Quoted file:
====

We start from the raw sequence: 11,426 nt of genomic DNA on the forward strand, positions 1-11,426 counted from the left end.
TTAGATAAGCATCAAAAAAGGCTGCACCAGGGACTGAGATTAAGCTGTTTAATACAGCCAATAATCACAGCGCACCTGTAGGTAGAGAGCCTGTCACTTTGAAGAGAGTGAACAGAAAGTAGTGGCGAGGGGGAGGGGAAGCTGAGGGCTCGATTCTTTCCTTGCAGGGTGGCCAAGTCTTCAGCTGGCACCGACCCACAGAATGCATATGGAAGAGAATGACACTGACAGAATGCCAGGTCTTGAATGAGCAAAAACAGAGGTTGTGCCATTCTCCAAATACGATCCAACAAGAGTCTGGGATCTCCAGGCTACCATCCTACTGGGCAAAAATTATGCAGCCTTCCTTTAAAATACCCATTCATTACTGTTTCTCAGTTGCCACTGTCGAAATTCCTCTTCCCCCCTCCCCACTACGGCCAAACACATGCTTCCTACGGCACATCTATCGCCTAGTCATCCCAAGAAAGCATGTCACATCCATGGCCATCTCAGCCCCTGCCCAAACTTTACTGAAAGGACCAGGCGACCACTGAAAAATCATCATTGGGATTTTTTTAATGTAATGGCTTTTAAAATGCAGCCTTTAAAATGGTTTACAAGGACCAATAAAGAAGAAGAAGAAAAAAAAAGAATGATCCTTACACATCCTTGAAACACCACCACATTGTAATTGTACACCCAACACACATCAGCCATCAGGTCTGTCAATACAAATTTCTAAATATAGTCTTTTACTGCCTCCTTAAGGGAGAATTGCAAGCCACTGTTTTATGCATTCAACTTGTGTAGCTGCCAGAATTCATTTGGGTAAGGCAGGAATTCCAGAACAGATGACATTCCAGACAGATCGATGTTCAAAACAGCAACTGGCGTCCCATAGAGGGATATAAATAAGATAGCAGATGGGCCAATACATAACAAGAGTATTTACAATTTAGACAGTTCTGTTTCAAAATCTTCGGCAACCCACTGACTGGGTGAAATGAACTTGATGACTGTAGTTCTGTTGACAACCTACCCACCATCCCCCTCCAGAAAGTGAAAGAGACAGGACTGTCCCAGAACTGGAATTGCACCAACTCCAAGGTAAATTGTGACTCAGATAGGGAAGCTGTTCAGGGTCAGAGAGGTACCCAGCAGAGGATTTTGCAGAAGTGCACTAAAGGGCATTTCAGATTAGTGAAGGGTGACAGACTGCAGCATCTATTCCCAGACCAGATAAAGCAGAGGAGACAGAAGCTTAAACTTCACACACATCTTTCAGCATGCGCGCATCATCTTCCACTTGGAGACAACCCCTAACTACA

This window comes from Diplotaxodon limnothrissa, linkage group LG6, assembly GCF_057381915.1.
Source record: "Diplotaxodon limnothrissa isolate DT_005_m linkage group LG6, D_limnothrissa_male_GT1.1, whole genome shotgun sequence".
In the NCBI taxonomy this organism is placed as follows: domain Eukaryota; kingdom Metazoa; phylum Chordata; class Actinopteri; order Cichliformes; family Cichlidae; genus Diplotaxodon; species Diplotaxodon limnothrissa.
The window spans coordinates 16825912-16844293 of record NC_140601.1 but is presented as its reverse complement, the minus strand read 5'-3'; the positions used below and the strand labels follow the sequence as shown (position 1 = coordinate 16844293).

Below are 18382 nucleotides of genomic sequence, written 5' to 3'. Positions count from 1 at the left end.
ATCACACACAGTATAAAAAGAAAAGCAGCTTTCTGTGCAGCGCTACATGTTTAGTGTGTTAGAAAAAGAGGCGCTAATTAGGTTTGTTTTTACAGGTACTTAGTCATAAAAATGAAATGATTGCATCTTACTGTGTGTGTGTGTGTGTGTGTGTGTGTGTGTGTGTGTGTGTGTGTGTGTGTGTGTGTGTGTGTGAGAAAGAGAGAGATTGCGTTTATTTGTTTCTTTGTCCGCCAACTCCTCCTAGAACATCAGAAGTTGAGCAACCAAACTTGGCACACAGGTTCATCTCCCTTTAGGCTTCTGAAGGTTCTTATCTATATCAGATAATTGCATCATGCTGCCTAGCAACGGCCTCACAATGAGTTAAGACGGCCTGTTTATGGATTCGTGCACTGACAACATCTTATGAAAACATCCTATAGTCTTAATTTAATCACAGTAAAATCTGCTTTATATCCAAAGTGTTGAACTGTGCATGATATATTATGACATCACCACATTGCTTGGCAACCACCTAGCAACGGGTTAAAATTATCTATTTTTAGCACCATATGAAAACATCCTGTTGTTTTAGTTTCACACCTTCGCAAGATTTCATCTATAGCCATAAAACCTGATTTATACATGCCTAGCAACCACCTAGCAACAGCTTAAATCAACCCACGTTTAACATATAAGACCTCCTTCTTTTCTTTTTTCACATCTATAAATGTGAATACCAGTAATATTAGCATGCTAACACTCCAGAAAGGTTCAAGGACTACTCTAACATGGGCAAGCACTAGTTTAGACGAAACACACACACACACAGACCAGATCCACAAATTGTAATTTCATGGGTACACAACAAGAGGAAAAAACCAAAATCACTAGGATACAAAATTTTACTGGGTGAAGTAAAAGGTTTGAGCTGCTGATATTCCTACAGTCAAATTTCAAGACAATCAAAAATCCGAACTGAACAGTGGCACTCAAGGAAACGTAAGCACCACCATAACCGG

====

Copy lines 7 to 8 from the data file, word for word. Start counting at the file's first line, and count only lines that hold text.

Below are 18382 nucleotides of genomic sequence, written 5' to 3'. Positions count from 1 at the left end.
ATCACACACAGTATAAAAAGAAAAGCAGCTTTCTGTGCAGCGCTACATGTTTAGTGTGTTAGAAAAAGAGGCGCTAATTAGGTTTGTTTTTACAGGTACTTAGTCATAAAAATGAAATGATTGCATCTTACTGTGTGTGTGTGTGTGTGTGTGTGTGTGTGTGTGTGTGTGTGTGTGTGTGTGTGTGTGTGTGTGAGAAAGAGAGAGATTGCGTTTATTTGTTTCTTTGTCCGCCAACTCCTCCTAGAACATCAGAAGTTGAGCAACCAAACTTGGCACACAGGTTCATCTCCCTTTAGGCTTCTGAAGGTTCTTATCTATATCAGATAATTGCATCATGCTGCCTAGCAACGGCCTCACAATGAGTTAAGACGGCCTGTTTATGGATTCGTGCACTGACAACATCTTATGAAAACATCCTATAGTCTTAATTTAATCACAGTAAAATCTGCTTTATATCCAAAGTGTTGAACTGTGCATGATATATTATGACATCACCACATTGCTTGGCAACCACCTAGCAACGGGTTAAAATTATCTATTTTTAGCACCATATGAAAACATCCTGTTGTTTTAGTTTCACACCTTCGCAAGATTTCATCTATAGCCATAAAACCTGATTTATACATGCCTAGCAACCACCTAGCAACAGCTTAAATCAACCCACGTTTAACATATAAGACCTCCTTCTTTTCTTTTTTCACATCTATAAATGTGAATACCAGTAATATTAGCATGCTAACACTCCAGAAAGGTTCAAGGACTACTCTAACATGGGCAAGCACTAGTTTAGACGAAACACACACACACACAGACCAGATCCACAAATTGTAATTTCATGGGTACACAACAAGAGGAAAAAACCAAAATCACTAGGATACAAAATTTTACTGGGTGAAGTAAAAGGTTTGAGCTGCTGATATTCCTACAGTCAAATTTCAAGACAATCAAAAATCCGAACTGAACAGTGGCACTCAAGGAAACGTAAGCACCACCATAACCGG